My in real life as well as twitter friend Jess (@bettingimnot) sent out an all call to the local twitter tweeps to see if anyone wanted to ‘put up corn’. For those of you who are not in south central Pennsylvania ‘putting up corn’ is a ‘Dutchy’ way of saying freezing or canning corn. When I refer to ‘Dutchy’ I am referring to the abbreviated term to describe the heritage of the Pennsylvania Dutch. Which in fact did not originate from Holland but Germany. Confused yet? Welcome to my world. In short we are going to freeze corn, people.
So I put my twitter hand up and volunteered to go check it out and see what it was all about. I had an idea but with anything everyone has their own technique and way of ‘putting up corn’. Some people just wing it where others have a precise and exact science of how it is too be done. Being the penny pinching blogger I am I just knew you would be wanting to see how this was done. In most parts of the country corn is fresh and ready for picking. If not it will be soon enough. So here is my tutorial on how to ‘put up’ or freeze corn. In the winter you will be glad you went through the effort when you enjoy the sweet taste of summer.
This particular day Jess and her family purchased 10 dozen ears of corn. The price was $3.50 per dozen but look at the beauty of this corn. Barely a missing kernel, plump, firm kernels and not a worm in sight! This price will give you an idea of the going price of corn and give you something to compare your local price.
First step is to husk the corn. Remove all the green leaves and yellow ‘hairs’ or the silk from all the corn. The husks, but not the cobs, are great for the compost. Go green and add them to your compost and give back to the earth what it gave you.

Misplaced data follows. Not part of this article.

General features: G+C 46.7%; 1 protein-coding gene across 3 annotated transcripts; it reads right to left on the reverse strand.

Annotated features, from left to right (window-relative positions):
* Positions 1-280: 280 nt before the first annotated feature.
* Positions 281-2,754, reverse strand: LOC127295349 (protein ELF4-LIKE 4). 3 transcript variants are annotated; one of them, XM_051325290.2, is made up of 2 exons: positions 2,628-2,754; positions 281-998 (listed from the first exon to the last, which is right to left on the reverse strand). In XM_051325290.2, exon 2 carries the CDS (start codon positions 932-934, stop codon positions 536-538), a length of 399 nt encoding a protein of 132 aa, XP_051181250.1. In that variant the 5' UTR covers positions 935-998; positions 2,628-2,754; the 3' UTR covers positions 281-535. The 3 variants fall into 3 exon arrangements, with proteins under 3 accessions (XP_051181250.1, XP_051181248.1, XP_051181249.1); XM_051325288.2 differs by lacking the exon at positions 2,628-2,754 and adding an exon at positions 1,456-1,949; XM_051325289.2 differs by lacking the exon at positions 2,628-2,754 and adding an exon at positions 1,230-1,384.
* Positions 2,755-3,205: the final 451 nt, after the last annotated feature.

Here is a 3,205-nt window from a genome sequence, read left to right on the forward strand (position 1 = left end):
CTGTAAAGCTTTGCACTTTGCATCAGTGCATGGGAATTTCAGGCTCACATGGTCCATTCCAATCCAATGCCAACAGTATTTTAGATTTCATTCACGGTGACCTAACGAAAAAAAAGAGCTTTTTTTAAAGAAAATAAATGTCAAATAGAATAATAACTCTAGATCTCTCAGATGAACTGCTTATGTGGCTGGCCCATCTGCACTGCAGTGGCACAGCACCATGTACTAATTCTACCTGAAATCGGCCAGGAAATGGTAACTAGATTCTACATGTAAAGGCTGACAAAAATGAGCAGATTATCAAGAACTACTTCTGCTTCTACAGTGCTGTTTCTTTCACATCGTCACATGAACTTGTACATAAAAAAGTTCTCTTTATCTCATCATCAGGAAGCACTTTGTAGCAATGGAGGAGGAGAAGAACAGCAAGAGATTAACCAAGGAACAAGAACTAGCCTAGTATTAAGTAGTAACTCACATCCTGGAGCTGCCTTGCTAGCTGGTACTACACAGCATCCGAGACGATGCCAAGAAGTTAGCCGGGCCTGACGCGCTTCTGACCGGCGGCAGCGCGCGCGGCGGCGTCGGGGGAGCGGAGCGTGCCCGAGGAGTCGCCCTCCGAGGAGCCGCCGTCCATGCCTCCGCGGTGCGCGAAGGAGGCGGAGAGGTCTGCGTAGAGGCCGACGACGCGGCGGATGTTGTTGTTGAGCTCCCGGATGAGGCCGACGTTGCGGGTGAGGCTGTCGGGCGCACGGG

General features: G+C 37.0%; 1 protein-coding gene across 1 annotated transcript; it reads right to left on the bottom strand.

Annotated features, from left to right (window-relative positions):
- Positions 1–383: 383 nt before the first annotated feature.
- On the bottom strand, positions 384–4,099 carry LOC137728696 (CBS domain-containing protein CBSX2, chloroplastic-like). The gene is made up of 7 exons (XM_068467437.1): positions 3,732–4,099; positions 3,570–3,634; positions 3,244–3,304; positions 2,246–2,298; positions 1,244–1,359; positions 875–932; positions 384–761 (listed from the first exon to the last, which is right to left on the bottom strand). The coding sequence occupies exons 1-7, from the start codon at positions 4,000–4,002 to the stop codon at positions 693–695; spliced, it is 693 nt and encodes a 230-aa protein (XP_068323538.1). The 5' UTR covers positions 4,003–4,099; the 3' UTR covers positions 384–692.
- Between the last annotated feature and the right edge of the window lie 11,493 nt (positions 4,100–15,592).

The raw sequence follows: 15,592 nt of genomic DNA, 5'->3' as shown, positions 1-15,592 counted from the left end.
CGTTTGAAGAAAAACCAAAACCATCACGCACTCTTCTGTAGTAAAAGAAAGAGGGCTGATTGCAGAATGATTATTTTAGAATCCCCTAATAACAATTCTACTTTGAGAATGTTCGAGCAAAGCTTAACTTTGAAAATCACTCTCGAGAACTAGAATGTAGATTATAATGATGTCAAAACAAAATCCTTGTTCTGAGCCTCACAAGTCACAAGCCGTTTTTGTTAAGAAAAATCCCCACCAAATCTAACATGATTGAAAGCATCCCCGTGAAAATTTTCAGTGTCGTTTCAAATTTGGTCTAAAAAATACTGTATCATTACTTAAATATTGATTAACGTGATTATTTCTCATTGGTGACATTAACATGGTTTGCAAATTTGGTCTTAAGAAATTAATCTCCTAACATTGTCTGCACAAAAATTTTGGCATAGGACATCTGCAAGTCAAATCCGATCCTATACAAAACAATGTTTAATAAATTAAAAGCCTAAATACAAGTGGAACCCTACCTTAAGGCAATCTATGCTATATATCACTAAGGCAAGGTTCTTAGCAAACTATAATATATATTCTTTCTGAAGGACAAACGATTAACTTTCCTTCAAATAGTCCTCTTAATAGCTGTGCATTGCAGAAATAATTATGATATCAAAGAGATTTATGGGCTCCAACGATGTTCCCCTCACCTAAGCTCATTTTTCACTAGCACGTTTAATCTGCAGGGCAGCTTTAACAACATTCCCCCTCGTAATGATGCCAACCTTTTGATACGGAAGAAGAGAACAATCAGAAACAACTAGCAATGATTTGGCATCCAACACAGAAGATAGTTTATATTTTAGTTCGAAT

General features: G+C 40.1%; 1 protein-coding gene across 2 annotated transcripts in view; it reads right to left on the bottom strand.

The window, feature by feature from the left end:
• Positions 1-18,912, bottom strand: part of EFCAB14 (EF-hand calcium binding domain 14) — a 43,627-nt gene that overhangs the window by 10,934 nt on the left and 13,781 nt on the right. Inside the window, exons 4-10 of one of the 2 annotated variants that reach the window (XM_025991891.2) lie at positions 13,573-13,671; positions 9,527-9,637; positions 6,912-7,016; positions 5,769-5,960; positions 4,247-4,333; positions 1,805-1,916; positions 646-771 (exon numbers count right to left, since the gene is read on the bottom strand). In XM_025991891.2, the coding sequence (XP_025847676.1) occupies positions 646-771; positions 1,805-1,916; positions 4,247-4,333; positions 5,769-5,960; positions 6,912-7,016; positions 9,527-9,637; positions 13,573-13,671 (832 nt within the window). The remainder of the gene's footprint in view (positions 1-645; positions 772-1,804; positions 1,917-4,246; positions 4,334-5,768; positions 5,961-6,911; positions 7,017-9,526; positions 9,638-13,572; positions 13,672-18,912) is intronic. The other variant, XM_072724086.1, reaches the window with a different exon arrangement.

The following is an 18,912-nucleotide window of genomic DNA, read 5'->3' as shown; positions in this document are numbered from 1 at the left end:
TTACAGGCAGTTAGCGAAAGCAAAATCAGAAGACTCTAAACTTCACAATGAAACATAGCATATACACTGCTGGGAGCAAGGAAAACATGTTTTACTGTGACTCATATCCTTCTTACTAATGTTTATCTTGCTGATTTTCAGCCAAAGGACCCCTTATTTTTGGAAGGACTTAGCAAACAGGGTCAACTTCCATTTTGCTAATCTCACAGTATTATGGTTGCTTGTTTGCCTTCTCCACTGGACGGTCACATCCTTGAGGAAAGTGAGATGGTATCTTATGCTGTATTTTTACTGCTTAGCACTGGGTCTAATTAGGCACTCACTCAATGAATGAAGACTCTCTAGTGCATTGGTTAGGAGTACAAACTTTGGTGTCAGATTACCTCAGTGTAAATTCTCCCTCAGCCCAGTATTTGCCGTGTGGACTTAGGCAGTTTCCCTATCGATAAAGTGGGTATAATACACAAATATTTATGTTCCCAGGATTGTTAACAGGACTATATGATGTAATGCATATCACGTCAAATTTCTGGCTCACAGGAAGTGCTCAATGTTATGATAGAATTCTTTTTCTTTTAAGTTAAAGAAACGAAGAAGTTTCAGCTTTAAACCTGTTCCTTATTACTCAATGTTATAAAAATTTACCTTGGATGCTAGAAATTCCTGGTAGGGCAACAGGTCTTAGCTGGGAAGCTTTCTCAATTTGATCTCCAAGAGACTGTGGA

Next it is time to remove the kernals from the cob. The goal is to get as much of the kernel off is one swipe of the knife. It is not favorable to cut the tops off and leave most of the kernel on the cob. That corn is either wasted or take it off with another stroke and it will be mush when you cook it. When I say mush I am referring to cream style corn. If that is what you are looking for go with a 2 stroke technique.
Jess is using a OXO Good Grips Corn Stripper. I must say it did an EXCELLENT job. It shaved off big plump kernels in one swipe. Awesome. Also pictured is is a boning knife and another corn stripper. The ‘other’ corn stripper looks cute because it has a face on it but it is not functional. Just an FYI.
Now it is time to cook.
Pictured above is a before and after of the corn once cooked and ready for freezing.
I snapped a picture of the family recipe to share with you.
Measure out 4 quarts of fresh cut corn. Add 3 cups of water, 1 cup sugar and 2 teaspoons salt. The sugar just enhances the natural sweetness to the corn. If you like your corn straight of the cob either cut back to leave the sugar out completely.
Boil the corn for 15 minutes.
Now it is time to chill.
Cool the corn completely in an ice bath. This is important for 2 purposes. First it stops the cooking process of the corn and will help preserve the crispness of your fresh corn. Second it is good food handling practices to cool a hot item before freezing.
Now that the corn is cool it is time to freeze. Jess and her mom use freezer bags. Be sure to label and date your corn and rotate the corn from last year (if there is anything left) to the front of the freezer before you put your new corn in the freezer. They do 2 generous cup portions.
Remove the air from the bag before laying flat to freeze.
Jess ended up with 23 two cup bags. Let’s break that down for you:
10 dozen ears @ $3.50 per dozen = $35
Yields: 23 portions = $1.52 per portion
A portion feeds 4 people = $.38 per serving